we went out to a beautiful restaurant called the Lake Lanier Tea House. the building is a huge log cabin and when we first walked in, i thought, "he would love this place." the food was fabulous. i loved that we sat at a round table. like Camelot, no one was at the "head." no one's face was obscured from another's. we were all equal. we were all seen. we were sisters in the round.
the photos started, of course. flashes. giggles. ordering. talking and talking....
we were loud. i was for a while as well. i know. i was surprised as well. but it felt safe to let a little of myself come out. let me explain that.
i felt safe saying a lot to my tribe. there are things i will never speak of to anyone but Dragon. he knew it all. it takes time to build trust. my Dragon loves me. he loves me and he was fierce. he needed to know these things if our relationship was going to grow as we evolved within our lives. these women i experienced this weekend with are genuine human beings. they are in deep pain and struggling to make sense of it, and why this happened to them in exactly this way and what they are to do from now on. live, of course, but that is a 50 cent word thrown on the table when someone does not know what to say.
i trusted this tribe with several things about myself, but to completely open up and be myself was frightening. i did not want to be too much myself and risk losing them, seeing even one of them turn away. i wish i had the fearlessness to tell you who i really am, who my Dragon saw, but in these last 21 months i have had too many other widows turn on me and turn away from me. i will be myself slowly. until then, i will stay quieter. i want to be part of the tribe for as long as i have breath.
at the Tea House there was a woman who sang. Daryle Ryce. her voice was achingly whiskey and blues and jazz. she held her guitar delicately but firmly; a precious and dear friend who will not forsake you but cannot follow you on their own. they must be carried. she played and sang from having been there. soulful. joyful. mischievous. mournful.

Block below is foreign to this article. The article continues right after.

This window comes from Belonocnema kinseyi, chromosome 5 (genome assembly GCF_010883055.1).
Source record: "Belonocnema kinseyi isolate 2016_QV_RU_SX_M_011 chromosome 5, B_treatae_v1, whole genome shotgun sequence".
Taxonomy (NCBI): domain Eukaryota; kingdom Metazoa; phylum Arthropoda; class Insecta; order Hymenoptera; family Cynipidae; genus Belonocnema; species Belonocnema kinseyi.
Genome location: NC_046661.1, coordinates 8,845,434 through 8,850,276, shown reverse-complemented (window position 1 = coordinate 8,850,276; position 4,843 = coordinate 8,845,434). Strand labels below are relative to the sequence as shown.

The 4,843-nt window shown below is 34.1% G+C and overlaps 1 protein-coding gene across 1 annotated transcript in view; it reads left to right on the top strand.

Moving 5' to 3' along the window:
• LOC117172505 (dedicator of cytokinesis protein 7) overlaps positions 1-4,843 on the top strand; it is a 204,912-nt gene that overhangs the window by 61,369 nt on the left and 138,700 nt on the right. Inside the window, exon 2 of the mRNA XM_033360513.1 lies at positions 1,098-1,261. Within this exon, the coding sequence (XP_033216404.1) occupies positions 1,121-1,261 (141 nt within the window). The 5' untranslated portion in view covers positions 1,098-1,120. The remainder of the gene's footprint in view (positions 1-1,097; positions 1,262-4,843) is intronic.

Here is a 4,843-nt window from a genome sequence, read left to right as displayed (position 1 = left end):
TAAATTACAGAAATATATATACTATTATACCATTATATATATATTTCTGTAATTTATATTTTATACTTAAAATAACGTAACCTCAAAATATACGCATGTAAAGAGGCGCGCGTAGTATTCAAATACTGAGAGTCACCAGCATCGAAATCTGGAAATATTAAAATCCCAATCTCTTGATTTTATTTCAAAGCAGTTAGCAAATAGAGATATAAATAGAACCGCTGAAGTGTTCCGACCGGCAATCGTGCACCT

we closed the restaurant down and i walked over to buy one of her CD's. i saw her guitar. it is old. not a few years old but it is maybe the first guitar she ever owned. the case is battered and frayed. i believe her guitar is for her like his dog is to Siddhartha. when Daryle passes away, she will take her guitar. if the guitar is not allowed into Heaven, then she will smile sadly, but a smile all the same, rueful, and thank St. Peter at the Gate. she will walk away carrying her guitar to find another place to play. it will be Heaven's loss.
Daryle herself has the face of an angel. one of St. Michael's legion. she has seen things no woman should ever have had to see. just my impression from looking into her eyes. she played a song for me. i told her i was widowed, that the tribe at the table were all widows. i thanked her for playing "Fly Me To The Moon" even though she was unaware of the significance to me. her husky voice said this: "Sister, I want to play a song for you if you'll let me. Now, honey, It's a sad one but I think you can handle it. We're together on that road and a song is all I can give you."
she played a song of loneliness and misery. she sang it to the air. she sang it to the lake outside the windows. and she sang it to me. i watched her hands grace the strings of her guitar with a loving and familiar touch. they knew the way to the music of heartbreak. i watched her eyes. she was smiling at me as she sang and her eyes got misty. this song was not only for me. it was for herself and she was sharing it. if i never meet her again, i feel that Daryle is a sister in sorrow. i told her i loved her. she told me she loved me. it was expressed as only kindred spirits can when they know their meeting is brief and the only one they may have.
when i am here and i feel the panic rise up inside me; when i feel the familiar pressure on my chest and the crushing weight of my life on my lungs and my shoulders, i will put on a Daryle Ryce CD and listen to her sing to me. somewhere out there, someone else understands.
we went back to the inn and put on pajamas. we congregated in the room of the Goddess Diana to watch a movie about two 9/11 widows who are working to help the widows in Afghanistan. it was moving. it was difficult to watch. two of us had to leave and not finish watching. i was one.
there was one moment in the film when one of the Afghanistan widows said, "we were destined to be widows." all the widows were standing in line waiting their turn for handouts. it hit far too close to home for me. the pressure in my chest was building. my shoulders ached. i am no where close to the hopeless situation that they are in but the begging, it got to me and i did not want to start sobbing, to close my Saturday in such a deluge of tears when it had been filled with art and laughter and good food and music.
the miraculous to me though by Saturday night it should not have been, the tribe understood. my sisters knew that the Storyteller and i were affected and needed to leave the film unfinished. and that was okay. we were not abandoning them. we were only retreating from something that was a little more than we could stand at that moment.
sisters understand. they are intuitive. each of us matter to the other.